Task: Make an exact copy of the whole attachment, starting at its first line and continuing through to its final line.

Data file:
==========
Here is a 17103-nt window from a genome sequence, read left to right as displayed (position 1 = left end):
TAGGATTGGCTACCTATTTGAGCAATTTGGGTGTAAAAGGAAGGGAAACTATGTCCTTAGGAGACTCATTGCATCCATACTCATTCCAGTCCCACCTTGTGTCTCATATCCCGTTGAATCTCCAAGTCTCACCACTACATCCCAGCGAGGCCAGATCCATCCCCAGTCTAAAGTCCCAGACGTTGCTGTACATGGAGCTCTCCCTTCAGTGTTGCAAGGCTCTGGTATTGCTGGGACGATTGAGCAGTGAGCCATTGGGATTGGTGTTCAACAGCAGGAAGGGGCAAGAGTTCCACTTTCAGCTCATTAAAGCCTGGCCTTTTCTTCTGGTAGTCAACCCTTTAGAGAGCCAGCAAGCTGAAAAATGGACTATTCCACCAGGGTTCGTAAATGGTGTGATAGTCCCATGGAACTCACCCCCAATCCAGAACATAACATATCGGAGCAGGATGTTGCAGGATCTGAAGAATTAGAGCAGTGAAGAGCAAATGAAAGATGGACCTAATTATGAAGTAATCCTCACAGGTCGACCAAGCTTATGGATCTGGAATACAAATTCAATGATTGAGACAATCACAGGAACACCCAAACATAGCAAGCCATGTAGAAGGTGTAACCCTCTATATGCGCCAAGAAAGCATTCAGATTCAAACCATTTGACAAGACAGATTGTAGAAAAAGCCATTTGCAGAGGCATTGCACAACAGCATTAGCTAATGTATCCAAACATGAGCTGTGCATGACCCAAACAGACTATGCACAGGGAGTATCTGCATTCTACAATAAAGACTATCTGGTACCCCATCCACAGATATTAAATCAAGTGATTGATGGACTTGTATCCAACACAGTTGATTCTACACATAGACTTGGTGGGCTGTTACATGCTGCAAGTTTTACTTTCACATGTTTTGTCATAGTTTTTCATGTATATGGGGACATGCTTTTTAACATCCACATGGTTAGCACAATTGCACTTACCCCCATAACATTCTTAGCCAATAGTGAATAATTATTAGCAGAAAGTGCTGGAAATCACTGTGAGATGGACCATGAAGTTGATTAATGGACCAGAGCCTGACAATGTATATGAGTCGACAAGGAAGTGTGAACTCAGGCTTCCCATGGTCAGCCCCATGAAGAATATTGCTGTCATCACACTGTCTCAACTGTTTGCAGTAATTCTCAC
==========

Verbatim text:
Here is a 17103-nt window from a genome sequence, read left to right as displayed (position 1 = left end):
TAGGATTGGCTACCTATTTGAGCAATTTGGGTGTAAAAGGAAGGGAAACTATGTCCTTAGGAGACTCATTGCATCCATACTCATTCCAGTCCCACCTTGTGTCTCATATCCCGTTGAATCTCCAAGTCTCACCACTACATCCCAGCGAGGCCAGATCCATCCCCAGTCTAAAGTCCCAGACGTTGCTGTACATGGAGCTCTCCCTTCAGTGTTGCAAGGCTCTGGTATTGCTGGGACGATTGAGCAGTGAGCCATTGGGATTGGTGTTCAACAGCAGGAAGGGGCAAGAGTTCCACTTTCAGCTCATTAAAGCCTGGCCTTTTCTTCTGGTAGTCAACCCTTTAGAGAGCCAGCAAGCTGAAAAATGGACTATTCCACCAGGGTTCGTAAATGGTGTGATAGTCCCATGGAACTCACCCCCAATCCAGAACATAACATATCGGAGCAGGATGTTGCAGGATCTGAAGAATTAGAGCAGTGAAGAGCAAATGAAAGATGGACCTAATTATGAAGTAATCCTCACAGGTCGACCAAGCTTATGGATCTGGAATACAAATTCAATGATTGAGACAATCACAGGAACACCCAAACATAGCAAGCCATGTAGAAGGTGTAACCCTCTATATGCGCCAAGAAAGCATTCAGATTCAAACCATTTGACAAGACAGATTGTAGAAAAAGCCATTTGCAGAGGCATTGCACAACAGCATTAGCTAATGTATCCAAACATGAGCTGTGCATGACCCAAACAGACTATGCACAGGGAGTATCTGCATTCTACAATAAAGACTATCTGGTACCCCATCCACAGATATTAAATCAAGTGATTGATGGACTTGTATCCAACACAGTTGATTCTACACATAGACTTGGTGGGCTGTTACATGCTGCAAGTTTTACTTTCACATGTTTTGTCATAGTTTTTCATGTATATGGGGACATGCTTTTTAACATCCACATGGTTAGCACAATTGCACTTACCCCCATAACATTCTTAGCCAATAGTGAATAATTATTAGCAGAAAGTGCTGGAAATCACTGTGAGATGGACCATGAAGTTGATTAATGGACCAGAGCCTGACAATGTATATGAGTCGACAAGGAAGTGTGAACTCAGGCTTCCCATGGTCAGCCCCATGAAGAATATTGCTGTCATCACACTGTCTCAACTGTTTGCAGTAATTCTCAC